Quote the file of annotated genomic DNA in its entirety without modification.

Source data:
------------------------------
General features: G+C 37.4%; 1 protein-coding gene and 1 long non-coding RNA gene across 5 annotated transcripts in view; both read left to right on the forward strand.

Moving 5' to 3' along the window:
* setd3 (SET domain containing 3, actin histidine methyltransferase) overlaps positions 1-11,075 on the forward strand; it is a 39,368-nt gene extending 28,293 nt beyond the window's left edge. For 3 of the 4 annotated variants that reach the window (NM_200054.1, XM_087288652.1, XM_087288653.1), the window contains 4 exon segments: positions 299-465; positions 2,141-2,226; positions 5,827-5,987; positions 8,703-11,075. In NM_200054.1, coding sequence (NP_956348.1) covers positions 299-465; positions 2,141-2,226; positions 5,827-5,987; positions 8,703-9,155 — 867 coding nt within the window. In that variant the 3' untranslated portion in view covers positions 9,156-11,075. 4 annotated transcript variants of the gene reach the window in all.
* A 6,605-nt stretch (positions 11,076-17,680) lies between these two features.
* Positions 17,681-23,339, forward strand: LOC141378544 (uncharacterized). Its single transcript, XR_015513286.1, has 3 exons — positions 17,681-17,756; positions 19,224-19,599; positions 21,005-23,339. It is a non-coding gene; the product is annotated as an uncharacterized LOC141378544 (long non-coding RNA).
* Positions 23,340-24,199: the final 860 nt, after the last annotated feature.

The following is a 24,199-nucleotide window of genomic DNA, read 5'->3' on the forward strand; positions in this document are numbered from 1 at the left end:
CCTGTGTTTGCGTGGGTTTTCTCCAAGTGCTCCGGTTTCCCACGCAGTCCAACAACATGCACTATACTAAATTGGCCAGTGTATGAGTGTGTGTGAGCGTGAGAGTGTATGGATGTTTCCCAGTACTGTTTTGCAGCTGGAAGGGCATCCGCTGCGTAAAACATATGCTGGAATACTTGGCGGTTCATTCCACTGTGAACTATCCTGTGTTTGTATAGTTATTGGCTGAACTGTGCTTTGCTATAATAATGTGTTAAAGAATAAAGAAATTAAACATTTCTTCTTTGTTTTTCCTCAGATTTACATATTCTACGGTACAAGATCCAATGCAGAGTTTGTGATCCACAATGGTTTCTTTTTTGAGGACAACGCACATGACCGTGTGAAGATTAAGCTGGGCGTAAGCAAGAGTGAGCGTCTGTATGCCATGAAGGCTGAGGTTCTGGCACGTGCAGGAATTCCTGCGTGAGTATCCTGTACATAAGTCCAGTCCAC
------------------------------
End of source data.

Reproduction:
General features: G+C 37.4%; 1 protein-coding gene and 1 long non-coding RNA gene across 5 annotated transcripts in view; both read left to right on the forward strand.

Moving 5' to 3' along the window:
* setd3 (SET domain containing 3, actin histidine methyltransferase) overlaps positions 1-11,075 on the forward strand; it is a 39,368-nt gene extending 28,293 nt beyond the window's left edge. For 3 of the 4 annotated variants that reach the window (NM_200054.1, XM_087288652.1, XM_087288653.1), the window contains 4 exon segments: positions 299-465; positions 2,141-2,226; positions 5,827-5,987; positions 8,703-11,075. In NM_200054.1, coding sequence (NP_956348.1) covers positions 299-465; positions 2,141-2,226; positions 5,827-5,987; positions 8,703-9,155 — 867 coding nt within the window. In that variant the 3' untranslated portion in view covers positions 9,156-11,075. 4 annotated transcript variants of the gene reach the window in all.
* A 6,605-nt stretch (positions 11,076-17,680) lies between these two features.
* Positions 17,681-23,339, forward strand: LOC141378544 (uncharacterized). Its single transcript, XR_015513286.1, has 3 exons — positions 17,681-17,756; positions 19,224-19,599; positions 21,005-23,339. It is a non-coding gene; the product is annotated as an uncharacterized LOC141378544 (long non-coding RNA).
* Positions 23,340-24,199: the final 860 nt, after the last annotated feature.

The following is a 24,199-nucleotide window of genomic DNA, read 5'->3' on the forward strand; positions in this document are numbered from 1 at the left end:
CCTGTGTTTGCGTGGGTTTTCTCCAAGTGCTCCGGTTTCCCACGCAGTCCAACAACATGCACTATACTAAATTGGCCAGTGTATGAGTGTGTGTGAGCGTGAGAGTGTATGGATGTTTCCCAGTACTGTTTTGCAGCTGGAAGGGCATCCGCTGCGTAAAACATATGCTGGAATACTTGGCGGTTCATTCCACTGTGAACTATCCTGTGTTTGTATAGTTATTGGCTGAACTGTGCTTTGCTATAATAATGTGTTAAAGAATAAAGAAATTAAACATTTCTTCTTTGTTTTTCCTCAGATTTACATATTCTACGGTACAAGATCCAATGCAGAGTTTGTGATCCACAATGGTTTCTTTTTTGAGGACAACGCACATGACCGTGTGAAGATTAAGCTGGGCGTAAGCAAGAGTGAGCGTCTGTATGCCATGAAGGCTGAGGTTCTGGCACGTGCAGGAATTCCTGCGTGAGTATCCTGTACATAAGTCCAGTCCAC